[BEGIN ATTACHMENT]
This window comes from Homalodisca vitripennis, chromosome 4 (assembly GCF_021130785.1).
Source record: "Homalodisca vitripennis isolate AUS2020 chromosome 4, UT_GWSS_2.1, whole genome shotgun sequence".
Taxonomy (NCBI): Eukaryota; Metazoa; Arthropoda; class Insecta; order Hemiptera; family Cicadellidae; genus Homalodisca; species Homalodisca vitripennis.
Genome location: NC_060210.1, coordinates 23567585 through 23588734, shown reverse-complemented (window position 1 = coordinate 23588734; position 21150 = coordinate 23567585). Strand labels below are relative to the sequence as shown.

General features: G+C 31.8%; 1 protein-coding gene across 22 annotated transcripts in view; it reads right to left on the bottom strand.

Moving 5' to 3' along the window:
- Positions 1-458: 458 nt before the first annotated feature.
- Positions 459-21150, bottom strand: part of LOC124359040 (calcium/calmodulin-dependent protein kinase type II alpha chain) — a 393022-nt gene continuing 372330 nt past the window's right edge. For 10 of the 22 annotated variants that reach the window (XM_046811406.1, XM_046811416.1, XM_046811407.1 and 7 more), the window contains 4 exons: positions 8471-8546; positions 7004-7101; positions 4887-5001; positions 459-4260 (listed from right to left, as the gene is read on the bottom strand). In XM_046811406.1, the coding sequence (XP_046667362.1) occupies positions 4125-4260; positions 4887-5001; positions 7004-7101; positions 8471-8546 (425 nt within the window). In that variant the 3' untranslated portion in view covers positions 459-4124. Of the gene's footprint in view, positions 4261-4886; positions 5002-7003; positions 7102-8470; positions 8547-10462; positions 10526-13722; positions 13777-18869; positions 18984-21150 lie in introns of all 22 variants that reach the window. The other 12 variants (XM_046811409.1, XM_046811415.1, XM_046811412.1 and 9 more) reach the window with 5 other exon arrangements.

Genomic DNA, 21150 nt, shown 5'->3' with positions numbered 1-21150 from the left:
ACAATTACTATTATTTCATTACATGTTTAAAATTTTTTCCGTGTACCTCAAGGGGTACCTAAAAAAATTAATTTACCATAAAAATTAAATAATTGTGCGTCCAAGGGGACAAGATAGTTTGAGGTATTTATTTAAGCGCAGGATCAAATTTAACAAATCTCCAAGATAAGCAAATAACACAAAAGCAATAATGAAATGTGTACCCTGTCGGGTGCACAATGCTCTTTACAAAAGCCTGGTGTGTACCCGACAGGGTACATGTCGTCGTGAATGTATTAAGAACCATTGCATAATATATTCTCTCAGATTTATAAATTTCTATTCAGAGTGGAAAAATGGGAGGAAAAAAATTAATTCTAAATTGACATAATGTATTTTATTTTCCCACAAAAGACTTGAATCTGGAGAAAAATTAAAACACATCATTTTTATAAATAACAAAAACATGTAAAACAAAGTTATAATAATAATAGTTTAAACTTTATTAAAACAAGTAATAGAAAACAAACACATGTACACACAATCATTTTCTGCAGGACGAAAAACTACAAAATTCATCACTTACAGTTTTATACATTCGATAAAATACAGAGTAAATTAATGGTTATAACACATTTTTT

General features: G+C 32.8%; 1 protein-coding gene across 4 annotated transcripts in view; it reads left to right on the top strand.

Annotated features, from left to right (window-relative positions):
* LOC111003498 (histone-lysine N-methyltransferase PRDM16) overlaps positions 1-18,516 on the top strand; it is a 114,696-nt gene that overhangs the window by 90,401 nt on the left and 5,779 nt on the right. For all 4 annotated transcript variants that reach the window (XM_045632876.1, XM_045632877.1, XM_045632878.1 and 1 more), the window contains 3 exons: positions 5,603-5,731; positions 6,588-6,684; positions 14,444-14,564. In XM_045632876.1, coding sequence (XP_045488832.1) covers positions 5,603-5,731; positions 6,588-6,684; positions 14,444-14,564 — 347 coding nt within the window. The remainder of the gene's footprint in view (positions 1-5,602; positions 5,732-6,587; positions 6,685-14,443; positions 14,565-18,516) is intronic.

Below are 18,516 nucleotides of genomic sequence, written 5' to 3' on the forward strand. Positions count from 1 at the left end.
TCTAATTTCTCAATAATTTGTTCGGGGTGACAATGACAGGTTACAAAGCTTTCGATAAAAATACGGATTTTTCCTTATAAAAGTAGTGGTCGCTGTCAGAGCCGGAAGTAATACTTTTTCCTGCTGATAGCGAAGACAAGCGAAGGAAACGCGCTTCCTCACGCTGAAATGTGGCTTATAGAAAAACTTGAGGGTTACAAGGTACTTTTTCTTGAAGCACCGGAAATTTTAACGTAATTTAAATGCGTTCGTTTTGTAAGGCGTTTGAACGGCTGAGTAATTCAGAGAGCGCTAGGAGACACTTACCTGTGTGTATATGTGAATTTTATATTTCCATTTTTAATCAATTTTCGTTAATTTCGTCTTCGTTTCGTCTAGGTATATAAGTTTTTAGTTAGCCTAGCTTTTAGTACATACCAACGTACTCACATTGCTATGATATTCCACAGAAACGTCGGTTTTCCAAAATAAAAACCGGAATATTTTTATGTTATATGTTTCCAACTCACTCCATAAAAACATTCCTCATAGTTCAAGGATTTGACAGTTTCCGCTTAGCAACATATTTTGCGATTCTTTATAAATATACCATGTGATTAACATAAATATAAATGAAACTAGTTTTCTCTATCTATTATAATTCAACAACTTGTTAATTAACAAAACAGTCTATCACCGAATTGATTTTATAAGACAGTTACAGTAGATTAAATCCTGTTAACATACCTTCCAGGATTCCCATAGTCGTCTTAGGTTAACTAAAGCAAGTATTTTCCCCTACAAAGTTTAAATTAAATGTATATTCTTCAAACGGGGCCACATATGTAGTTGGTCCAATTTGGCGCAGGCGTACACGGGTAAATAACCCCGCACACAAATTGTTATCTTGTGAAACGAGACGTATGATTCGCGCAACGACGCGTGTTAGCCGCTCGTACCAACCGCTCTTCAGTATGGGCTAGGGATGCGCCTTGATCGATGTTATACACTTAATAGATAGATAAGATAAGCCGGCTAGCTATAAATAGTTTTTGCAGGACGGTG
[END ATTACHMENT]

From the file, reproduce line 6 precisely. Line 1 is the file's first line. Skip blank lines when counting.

Moving 5' to 3' along the window: